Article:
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All makeovers start with properly and completely cleaning the surface, whether it’s a person’s face or a building. You deep clean the pores and ‘skin’ and go from there.
That’s what Richmond’s beloved and historic Farris Theatre has been getting over the past several weeks.
The first part of the project was ensuring the roof of the complex was in good shape, and then applying a polyurethane-foam roofing at a total cost of $55,000 through the NAP grant.
In June, Jeff Mosley of A.T. Switzer Painting Company of Kansas City began preparing the theater for its new coat of paint and was impressed with the quality of the new roof.
Mosley said it is the “Cadillac” of roofs, but was quietly corrected by Friends of the Farris President Rob Swafford, also of Swafford’s Fords, “It’s the Lincoln of roofs,” he said wryly.
“Whatever they spent on it is worth it,” he said. “The roof is over the entire complex and the rubberized coating will keep water out.”
The building’s ‘facial’ actually began with the board deciding what was needed, what their choices were as far as prep and types of paints, how these met National Register of Historic Places’ requirements, cost and companies.
Mosley said a ‘simple adhesion test,’ also known as a scratch test, was performed to check the condition of the building and the previous paint job.
“They brought Pittsburgh Paint sales rep Dave Ingles down from Kansas City to look at the Farris,” said Mosley.
“We knew there might be some problems with the mortar due to the age of the building.”
They were right. The masons will have to do some ‘tuck pointing’ to replace the old mortar and mortar joints. Mosley said some of it was so old, that when he power-washed it, the mortar ran like mud.
Power-washing was the first order of business, a deep cleaning to remove a chalky-like substance that develops through oxidation over the years.
“I get pretty aggressive with power-washing,” Mosley said. “The brick and paint are only as good as what’s behind it.”
Of particular concern was the parapet wall, a decorative area above the roof, that has deteriorating mortar Mosley attributed to a leak in the roof there. He said there was quite a bit of water damage to the former roof.
“The theater was sandblasted in the 1980s, but it wasn’t sealed afterward,” said Mosley. “The sandblasting eliminated 80-90 percent of its protection, particularly on the west side and the parapet wall. That compromised its durability.”
Mosley said the majority of repairs to the brick, as far as tuck-pointing, is the 25-30 ft. parapet area.
“That mortar is very weak,” said Mosley. “A lot of it is a hardened-type of dirt due to deterioration of the mortar. The brick masons will cut out the old mortar and loose joints and repair it on the upper areas (parapet wall).
The first coat of paint was actually a primer, and Mosley began the final coat last week, dodging rain and extreme heat. Weather does play a factor in application and drying time.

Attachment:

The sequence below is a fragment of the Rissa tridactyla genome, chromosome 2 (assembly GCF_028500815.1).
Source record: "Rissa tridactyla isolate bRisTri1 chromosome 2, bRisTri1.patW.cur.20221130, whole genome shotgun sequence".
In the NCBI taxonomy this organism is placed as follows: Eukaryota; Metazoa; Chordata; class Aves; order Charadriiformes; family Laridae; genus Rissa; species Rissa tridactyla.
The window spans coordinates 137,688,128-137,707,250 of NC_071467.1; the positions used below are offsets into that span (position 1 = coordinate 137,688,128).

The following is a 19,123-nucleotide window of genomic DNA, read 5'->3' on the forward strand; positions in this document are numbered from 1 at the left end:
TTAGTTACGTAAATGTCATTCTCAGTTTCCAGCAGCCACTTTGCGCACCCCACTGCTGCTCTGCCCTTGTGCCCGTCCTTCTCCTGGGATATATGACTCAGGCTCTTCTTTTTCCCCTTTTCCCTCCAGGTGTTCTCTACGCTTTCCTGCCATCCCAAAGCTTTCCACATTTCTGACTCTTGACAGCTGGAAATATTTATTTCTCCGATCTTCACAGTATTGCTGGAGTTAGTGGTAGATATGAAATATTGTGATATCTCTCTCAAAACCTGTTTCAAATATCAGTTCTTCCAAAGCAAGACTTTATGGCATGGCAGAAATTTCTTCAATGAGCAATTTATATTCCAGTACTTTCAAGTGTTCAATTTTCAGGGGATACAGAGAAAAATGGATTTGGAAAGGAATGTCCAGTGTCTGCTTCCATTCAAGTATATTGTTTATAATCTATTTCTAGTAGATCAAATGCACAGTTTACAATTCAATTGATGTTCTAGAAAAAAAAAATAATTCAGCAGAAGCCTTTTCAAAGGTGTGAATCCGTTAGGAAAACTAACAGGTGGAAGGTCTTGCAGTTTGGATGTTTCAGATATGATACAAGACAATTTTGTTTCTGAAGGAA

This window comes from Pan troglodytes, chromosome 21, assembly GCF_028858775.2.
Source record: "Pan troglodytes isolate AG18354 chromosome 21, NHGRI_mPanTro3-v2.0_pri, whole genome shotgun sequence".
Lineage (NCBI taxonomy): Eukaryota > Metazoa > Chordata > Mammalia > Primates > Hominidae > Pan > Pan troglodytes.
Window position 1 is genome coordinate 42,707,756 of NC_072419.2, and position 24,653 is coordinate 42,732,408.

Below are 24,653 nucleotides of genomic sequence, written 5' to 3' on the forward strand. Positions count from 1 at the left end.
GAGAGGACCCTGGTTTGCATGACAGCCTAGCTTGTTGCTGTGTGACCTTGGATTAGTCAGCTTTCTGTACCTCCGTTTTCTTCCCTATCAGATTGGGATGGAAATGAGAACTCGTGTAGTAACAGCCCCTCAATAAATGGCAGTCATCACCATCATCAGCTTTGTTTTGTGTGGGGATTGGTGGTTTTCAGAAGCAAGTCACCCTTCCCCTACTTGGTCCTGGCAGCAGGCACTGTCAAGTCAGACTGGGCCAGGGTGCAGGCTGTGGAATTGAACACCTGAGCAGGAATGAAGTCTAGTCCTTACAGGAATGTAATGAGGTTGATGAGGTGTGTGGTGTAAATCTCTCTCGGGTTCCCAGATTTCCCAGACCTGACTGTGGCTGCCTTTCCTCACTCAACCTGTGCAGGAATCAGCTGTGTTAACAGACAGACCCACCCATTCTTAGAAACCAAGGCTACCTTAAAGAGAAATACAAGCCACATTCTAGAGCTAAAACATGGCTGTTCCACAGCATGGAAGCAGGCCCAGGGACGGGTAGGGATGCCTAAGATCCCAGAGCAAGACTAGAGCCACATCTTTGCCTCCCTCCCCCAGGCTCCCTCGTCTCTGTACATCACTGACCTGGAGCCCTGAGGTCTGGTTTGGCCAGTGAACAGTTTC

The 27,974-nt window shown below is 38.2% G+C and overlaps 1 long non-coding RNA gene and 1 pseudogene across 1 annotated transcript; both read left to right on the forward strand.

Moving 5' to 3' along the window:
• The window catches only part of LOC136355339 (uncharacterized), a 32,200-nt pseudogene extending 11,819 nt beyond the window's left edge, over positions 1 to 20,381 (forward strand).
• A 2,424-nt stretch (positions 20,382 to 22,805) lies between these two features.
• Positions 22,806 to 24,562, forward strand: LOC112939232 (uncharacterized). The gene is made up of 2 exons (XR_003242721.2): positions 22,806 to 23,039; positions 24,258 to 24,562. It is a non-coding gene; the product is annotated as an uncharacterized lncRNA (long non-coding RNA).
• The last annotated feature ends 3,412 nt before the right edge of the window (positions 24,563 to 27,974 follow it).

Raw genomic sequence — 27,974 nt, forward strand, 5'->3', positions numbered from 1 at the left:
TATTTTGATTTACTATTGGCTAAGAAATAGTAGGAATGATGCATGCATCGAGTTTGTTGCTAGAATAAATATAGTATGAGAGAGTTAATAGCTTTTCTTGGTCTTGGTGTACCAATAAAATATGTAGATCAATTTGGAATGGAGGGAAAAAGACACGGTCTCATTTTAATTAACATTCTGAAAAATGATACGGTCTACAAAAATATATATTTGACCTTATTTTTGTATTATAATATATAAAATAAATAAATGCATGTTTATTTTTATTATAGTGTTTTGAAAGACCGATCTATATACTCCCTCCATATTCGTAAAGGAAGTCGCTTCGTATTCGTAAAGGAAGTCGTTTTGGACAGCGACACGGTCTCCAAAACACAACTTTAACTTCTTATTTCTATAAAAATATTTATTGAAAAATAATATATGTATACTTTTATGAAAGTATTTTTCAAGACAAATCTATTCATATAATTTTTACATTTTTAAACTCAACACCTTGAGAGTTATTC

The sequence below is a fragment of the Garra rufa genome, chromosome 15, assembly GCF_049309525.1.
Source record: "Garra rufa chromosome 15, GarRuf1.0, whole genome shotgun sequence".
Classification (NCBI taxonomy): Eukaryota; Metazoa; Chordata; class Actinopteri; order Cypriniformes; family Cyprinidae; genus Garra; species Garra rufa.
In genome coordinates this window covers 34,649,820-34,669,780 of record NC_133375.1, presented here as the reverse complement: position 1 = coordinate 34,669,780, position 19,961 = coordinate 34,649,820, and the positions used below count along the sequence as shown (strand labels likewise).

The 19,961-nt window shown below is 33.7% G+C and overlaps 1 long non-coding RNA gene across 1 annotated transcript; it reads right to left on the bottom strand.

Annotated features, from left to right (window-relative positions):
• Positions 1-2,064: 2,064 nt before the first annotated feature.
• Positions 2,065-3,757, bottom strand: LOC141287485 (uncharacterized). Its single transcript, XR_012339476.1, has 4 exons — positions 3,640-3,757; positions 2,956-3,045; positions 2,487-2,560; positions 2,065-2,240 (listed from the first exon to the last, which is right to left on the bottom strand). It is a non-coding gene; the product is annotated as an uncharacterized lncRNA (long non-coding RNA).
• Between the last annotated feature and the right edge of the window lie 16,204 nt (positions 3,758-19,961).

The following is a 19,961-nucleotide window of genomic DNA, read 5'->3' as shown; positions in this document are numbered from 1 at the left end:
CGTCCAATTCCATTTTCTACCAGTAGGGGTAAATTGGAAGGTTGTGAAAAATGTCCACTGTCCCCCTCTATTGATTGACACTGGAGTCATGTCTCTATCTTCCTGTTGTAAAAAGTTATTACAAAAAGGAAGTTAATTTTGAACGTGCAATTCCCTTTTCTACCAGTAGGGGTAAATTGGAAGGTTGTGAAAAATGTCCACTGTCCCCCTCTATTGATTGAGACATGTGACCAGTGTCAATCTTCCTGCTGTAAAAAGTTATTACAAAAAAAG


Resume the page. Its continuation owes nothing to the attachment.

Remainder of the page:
“We’re using a finish paint that is a breathable product,” Mosley said. “It’s an elastic-americ coating, a PermaCrete coating/paint. If there is moisture inside the building, it will allow it to escape (breathe), but not to penetrate.”
Mosley sprayed the primer and paint on first, then did a second coating using a roller.
“By spraying, I’m getting into the nooks and crannies, and then I roll it,” he said. “I hold the gun inches away from the surface to control the overspray and guide it into the smaller areas.”
Once Mosley finishes the exterior walls, he’ll begin painting the trimwork.
“There are eight colors on the building altogether. Three shades of green and a bit of red. Goldish-brown on the dental molding and black on the handrails etc., and we’ll clean and spot prime the firescape to paint it.”
It’s a good thing Mosley isn’t afraid of heights, as he has spent a great deal of time on the 60-ft. Snorkel Lift. The brick masons will also use this lift. Mosley said more damage to the mortar was found than expected and therefore is an added cost that will cut into the amount originally allocated for the painting phase. Allowing the masons to use the crane and not have to bring another one in for them will save money.
“It controls the cost. The masons won’t have to double or triple their bid to do the work,” he said.
As for the theater itself, Mosley is accustomed to working on different types of buildings, even water towers.
“I love this job and I’m proud to be a part of it,” said Mosley. “I come in to do my job, but on these kinds of jobs, it’s more. It’s easy to go the extra mile. You want it to look cleaner when you leave than when you came each day. I don’t get paid for cleaning the sidewalk, but when the building and area around it look good, I look good too. The neighbors are great and I take them into consideration when I’m working. It’s nice to do work that everyone appreciates, and it’s nice to be a part of this community for a while.”
When it comes to the Farris Theatre, she’s one of Richmond’s treasures and deserves plenty of tender loving care.
Mosley plans to have the facing of the building completely redone for the comedian that is scheduled for July 19.
Photo: Jeff Mosley of A. T. Switzer Painting Co. of Kansas City, is now applying the finish coat to the Farris Theatre as part of the work under the Neighborhood Assistance Program 75/25 grant that will help create the Farris Arts District. Brick masons will begin work this week as Mosley begins painting the trim work. (Photo by Brenda Jensen/The Daily News)